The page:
Are Your Employees’ Efforts to Make Ends Meet Affecting Their Performance?
A happy and productive workforce is the lifeblood of any business, but new research shows that increased financial stress may directly impact employees’ productivity.
SoFi at Work’s 2022 study The Future of Workplace Financial Well-Being finds that employees spend over nine hours a week at work dealing with issues related to their financial situation. That’s more than a full workday every week, or the equivalent of 12 work weeks each year.
While only 18% of employees claimed that financial stress is impacting their productivity, a whopping 75% of employees at all financial levels said that they worry about their finances while at work. This suggests that a much larger percentage of employees are experiencing some sort of financially-motivated productivity loss, whether consciously or unconsciously.
For HR leaders that want to maintain a healthy, engaged, and productive workforce, the question remains: How do you know if employees are bringing their financial worries to work? And, more importantly: What can you do about it? Over the next few months, SoFi at Work will explore the state of employee financial well-being across a variety of topics and discuss innovative approaches. In the meantime, here are some positive steps HR leaders can take to help reduce financial stress and boost engagement right away.
Acknowledge Employees’ Financial Stress
The last two years have taken a significant toll on employees’ financial well-being. In SoFi at Work’s study, 51% of employees said they were more stressed about their finances in 2021 than ever before. The COVID-19 pandemic drove part of that stress; however, the steadily rising cost of living and high levels of student (and other) debt continue to keep workers on edge. Indeed, 4 out of 10 workers rated their financial well-being as average, poor, or very poor, and 75% currently have at least one source of financial stress.
Prolonged financial uncertainty and the looming threat of debt have been shown to have a rippling effect on employees’ mental health. Therefore, before responding to the productivity issues alone, employers need to deploy empathy with their employees and acknowledge that financial stress is likely a lingering issue impacting them during and outside of work hours.
Close the Communication Gap
One of the reasons why there often isn’t a direct connection drawn between workplace financial stress and productivity is the lack of ongoing communication around employee financial wellness. While HR leaders largely recognize the importance of building employee financial wellness, many do not know the extent to which their employees are worried about their finances and how that can impact their work.
According to the SoFi at Work study, only 49% of employees feel comfortable talking about their financial well-being with their managers. In comparison, 69% of HR leaders think those conversations are already happening. This suggests that if these conversations are happening, they aren’t happening enough and might not be as thorough as they need to be.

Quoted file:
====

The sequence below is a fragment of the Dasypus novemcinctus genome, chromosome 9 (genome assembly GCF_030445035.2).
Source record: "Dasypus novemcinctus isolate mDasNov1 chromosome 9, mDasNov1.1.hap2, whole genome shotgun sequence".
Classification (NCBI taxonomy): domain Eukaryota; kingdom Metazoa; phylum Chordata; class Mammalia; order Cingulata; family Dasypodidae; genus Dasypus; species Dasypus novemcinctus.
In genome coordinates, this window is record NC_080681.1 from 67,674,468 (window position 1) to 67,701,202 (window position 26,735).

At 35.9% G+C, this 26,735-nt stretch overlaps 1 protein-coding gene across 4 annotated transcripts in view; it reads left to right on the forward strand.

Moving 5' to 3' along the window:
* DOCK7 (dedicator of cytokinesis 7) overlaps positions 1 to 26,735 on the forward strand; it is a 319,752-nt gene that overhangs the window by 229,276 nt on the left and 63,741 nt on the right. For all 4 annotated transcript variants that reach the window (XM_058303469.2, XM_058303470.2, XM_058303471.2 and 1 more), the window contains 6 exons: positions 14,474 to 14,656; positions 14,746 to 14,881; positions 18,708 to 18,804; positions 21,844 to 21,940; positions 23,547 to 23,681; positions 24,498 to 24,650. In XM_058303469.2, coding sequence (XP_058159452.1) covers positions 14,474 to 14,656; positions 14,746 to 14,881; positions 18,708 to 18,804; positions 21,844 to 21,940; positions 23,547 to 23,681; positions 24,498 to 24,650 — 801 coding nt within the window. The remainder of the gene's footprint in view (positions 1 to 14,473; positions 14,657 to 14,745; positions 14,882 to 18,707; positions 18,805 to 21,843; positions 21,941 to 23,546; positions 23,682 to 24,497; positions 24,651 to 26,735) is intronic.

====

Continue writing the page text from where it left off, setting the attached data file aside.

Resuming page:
To truly know whether financial stress affects employees’ productivity, there needs to be stronger communication around financial wellness between managers, HR representatives, and employees. Workers need to feel comfortable sharing financial issues with their managers, and managers need to be willing and ready to listen.
Look at Employees That are Disproportionately Vulnerable
Another reason it can be difficult to measure the impact of financial stress on productivity is that different employees can have vastly different financial situations. While some employees may be actively saving against their short- and long-term financial goals, others may be struggling to make ends meet or financially unprepared for a major upcoming financial expense, like a new child.
A good place to start looking for productivity issues is among your most financially vulnerable employees. These are the employees that don’t have enough to cover their basic financial needs or living costs, and that may be more people than you think. In SoFi’s study, only 49% of employees said they could handle an unexpected expense. Other research shows that a third of working adults feel somewhat or very uncomfortable about their ability to pay for a $400 emergency expense, and nearly one in ten would not be able to cover it all.
Helping your most financially-vulnerable employees take charge of their finances is an important part of supporting their financial wellness, which is something that employees SoFi at Work surveyed said they believe their employer should be responsible for, according to the survey.
Employees have spoken: They’re financially stressed out and looking to their employers for support. Improving their financial wellness is a win-win for both employers and employees, and it starts with recognizing the link between financial stress and productivity.
Read the full SoFi at Work Future of Workplace Financial Wellbeing report to discover more insights on financial wellness from a survey of 1,600 HR leaders and employees.
If you’re ready to start empowering your workforce with innovative financial well-being solutions, education, and benefits, SoFi at Work can help.
Photo credit: iStock/Jay Yuno
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